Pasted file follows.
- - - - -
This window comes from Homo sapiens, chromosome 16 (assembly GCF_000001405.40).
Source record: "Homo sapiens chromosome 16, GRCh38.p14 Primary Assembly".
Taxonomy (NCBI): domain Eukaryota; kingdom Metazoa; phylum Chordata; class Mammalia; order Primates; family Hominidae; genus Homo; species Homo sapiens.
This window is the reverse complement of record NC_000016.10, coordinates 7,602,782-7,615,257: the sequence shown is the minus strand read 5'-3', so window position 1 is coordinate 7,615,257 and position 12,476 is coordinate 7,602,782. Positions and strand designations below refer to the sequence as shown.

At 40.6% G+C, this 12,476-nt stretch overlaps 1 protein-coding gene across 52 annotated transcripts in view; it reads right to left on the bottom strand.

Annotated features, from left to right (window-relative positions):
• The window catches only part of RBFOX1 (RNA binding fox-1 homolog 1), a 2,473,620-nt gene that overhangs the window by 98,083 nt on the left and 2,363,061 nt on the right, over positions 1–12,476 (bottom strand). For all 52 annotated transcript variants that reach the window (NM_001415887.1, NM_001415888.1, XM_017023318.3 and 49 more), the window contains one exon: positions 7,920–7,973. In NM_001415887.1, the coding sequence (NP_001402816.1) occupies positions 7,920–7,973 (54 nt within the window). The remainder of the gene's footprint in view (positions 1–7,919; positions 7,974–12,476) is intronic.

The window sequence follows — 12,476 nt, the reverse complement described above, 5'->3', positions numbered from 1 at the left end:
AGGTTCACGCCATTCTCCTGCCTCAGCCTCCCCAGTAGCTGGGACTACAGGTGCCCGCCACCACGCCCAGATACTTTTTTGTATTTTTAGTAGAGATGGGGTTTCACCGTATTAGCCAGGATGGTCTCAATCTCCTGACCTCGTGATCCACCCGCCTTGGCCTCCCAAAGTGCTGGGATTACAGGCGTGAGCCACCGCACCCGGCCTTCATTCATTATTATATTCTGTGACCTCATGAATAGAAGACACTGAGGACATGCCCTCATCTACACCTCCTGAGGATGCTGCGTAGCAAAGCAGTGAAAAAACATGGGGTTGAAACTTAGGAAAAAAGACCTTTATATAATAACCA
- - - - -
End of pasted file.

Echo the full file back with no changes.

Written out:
This window comes from Homo sapiens, chromosome 16 (assembly GCF_000001405.40).
Source record: "Homo sapiens chromosome 16, GRCh38.p14 Primary Assembly".
Taxonomy (NCBI): domain Eukaryota; kingdom Metazoa; phylum Chordata; class Mammalia; order Primates; family Hominidae; genus Homo; species Homo sapiens.
This window is the reverse complement of record NC_000016.10, coordinates 7,602,782-7,615,257: the sequence shown is the minus strand read 5'-3', so window position 1 is coordinate 7,615,257 and position 12,476 is coordinate 7,602,782. Positions and strand designations below refer to the sequence as shown.

At 40.6% G+C, this 12,476-nt stretch overlaps 1 protein-coding gene across 52 annotated transcripts in view; it reads right to left on the bottom strand.

Annotated features, from left to right (window-relative positions):
• The window catches only part of RBFOX1 (RNA binding fox-1 homolog 1), a 2,473,620-nt gene that overhangs the window by 98,083 nt on the left and 2,363,061 nt on the right, over positions 1–12,476 (bottom strand). For all 52 annotated transcript variants that reach the window (NM_001415887.1, NM_001415888.1, XM_017023318.3 and 49 more), the window contains one exon: positions 7,920–7,973. In NM_001415887.1, the coding sequence (NP_001402816.1) occupies positions 7,920–7,973 (54 nt within the window). The remainder of the gene's footprint in view (positions 1–7,919; positions 7,974–12,476) is intronic.

The window sequence follows — 12,476 nt, the reverse complement described above, 5'->3', positions numbered from 1 at the left end:
AGGTTCACGCCATTCTCCTGCCTCAGCCTCCCCAGTAGCTGGGACTACAGGTGCCCGCCACCACGCCCAGATACTTTTTTGTATTTTTAGTAGAGATGGGGTTTCACCGTATTAGCCAGGATGGTCTCAATCTCCTGACCTCGTGATCCACCCGCCTTGGCCTCCCAAAGTGCTGGGATTACAGGCGTGAGCCACCGCACCCGGCCTTCATTCATTATTATATTCTGTGACCTCATGAATAGAAGACACTGAGGACATGCCCTCATCTACACCTCCTGAGGATGCTGCGTAGCAAAGCAGTGAAAAAACATGGGGTTGAAACTTAGGAAAAAAGACCTTTATATAATAACCA